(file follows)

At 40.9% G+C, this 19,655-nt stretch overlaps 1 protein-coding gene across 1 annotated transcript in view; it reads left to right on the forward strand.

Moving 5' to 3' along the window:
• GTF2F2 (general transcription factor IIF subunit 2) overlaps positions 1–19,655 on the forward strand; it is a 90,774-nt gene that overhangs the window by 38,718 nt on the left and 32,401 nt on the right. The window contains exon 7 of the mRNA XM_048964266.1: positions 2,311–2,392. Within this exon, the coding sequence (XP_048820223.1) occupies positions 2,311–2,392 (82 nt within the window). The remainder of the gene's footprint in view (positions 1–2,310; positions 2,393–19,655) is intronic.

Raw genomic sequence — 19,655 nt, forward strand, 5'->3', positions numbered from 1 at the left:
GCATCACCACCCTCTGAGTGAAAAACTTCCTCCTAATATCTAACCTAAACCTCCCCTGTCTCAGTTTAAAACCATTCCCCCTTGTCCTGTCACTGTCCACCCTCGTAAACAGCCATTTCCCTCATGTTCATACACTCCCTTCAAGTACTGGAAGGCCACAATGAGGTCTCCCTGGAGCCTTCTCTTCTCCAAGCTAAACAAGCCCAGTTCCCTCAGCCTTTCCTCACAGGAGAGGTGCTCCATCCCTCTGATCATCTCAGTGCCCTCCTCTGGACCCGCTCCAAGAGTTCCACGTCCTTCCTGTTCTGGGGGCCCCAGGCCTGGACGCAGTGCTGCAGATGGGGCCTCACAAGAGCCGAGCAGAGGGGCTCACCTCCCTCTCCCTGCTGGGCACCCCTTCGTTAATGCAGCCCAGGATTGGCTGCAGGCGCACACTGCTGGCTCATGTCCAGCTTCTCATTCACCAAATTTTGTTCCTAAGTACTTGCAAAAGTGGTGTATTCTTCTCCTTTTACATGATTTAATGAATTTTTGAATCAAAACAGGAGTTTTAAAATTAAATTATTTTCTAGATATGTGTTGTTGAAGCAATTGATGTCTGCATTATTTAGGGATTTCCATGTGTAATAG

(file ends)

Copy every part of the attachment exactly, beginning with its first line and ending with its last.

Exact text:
At 40.9% G+C, this 19,655-nt stretch overlaps 1 protein-coding gene across 1 annotated transcript in view; it reads left to right on the forward strand.

Moving 5' to 3' along the window:
• GTF2F2 (general transcription factor IIF subunit 2) overlaps positions 1–19,655 on the forward strand; it is a 90,774-nt gene that overhangs the window by 38,718 nt on the left and 32,401 nt on the right. The window contains exon 7 of the mRNA XM_048964266.1: positions 2,311–2,392. Within this exon, the coding sequence (XP_048820223.1) occupies positions 2,311–2,392 (82 nt within the window). The remainder of the gene's footprint in view (positions 1–2,310; positions 2,393–19,655) is intronic.

Raw genomic sequence — 19,655 nt, forward strand, 5'->3', positions numbered from 1 at the left:
GCATCACCACCCTCTGAGTGAAAAACTTCCTCCTAATATCTAACCTAAACCTCCCCTGTCTCAGTTTAAAACCATTCCCCCTTGTCCTGTCACTGTCCACCCTCGTAAACAGCCATTTCCCTCATGTTCATACACTCCCTTCAAGTACTGGAAGGCCACAATGAGGTCTCCCTGGAGCCTTCTCTTCTCCAAGCTAAACAAGCCCAGTTCCCTCAGCCTTTCCTCACAGGAGAGGTGCTCCATCCCTCTGATCATCTCAGTGCCCTCCTCTGGACCCGCTCCAAGAGTTCCACGTCCTTCCTGTTCTGGGGGCCCCAGGCCTGGACGCAGTGCTGCAGATGGGGCCTCACAAGAGCCGAGCAGAGGGGCTCACCTCCCTCTCCCTGCTGGGCACCCCTTCGTTAATGCAGCCCAGGATTGGCTGCAGGCGCACACTGCTGGCTCATGTCCAGCTTCTCATTCACCAAATTTTGTTCCTAAGTACTTGCAAAAGTGGTGTATTCTTCTCCTTTTACATGATTTAATGAATTTTTGAATCAAAACAGGAGTTTTAAAATTAAATTATTTTCTAGATATGTGTTGTTGAAGCAATTGATGTCTGCATTATTTAGGGATTTCCATGTGTAATAG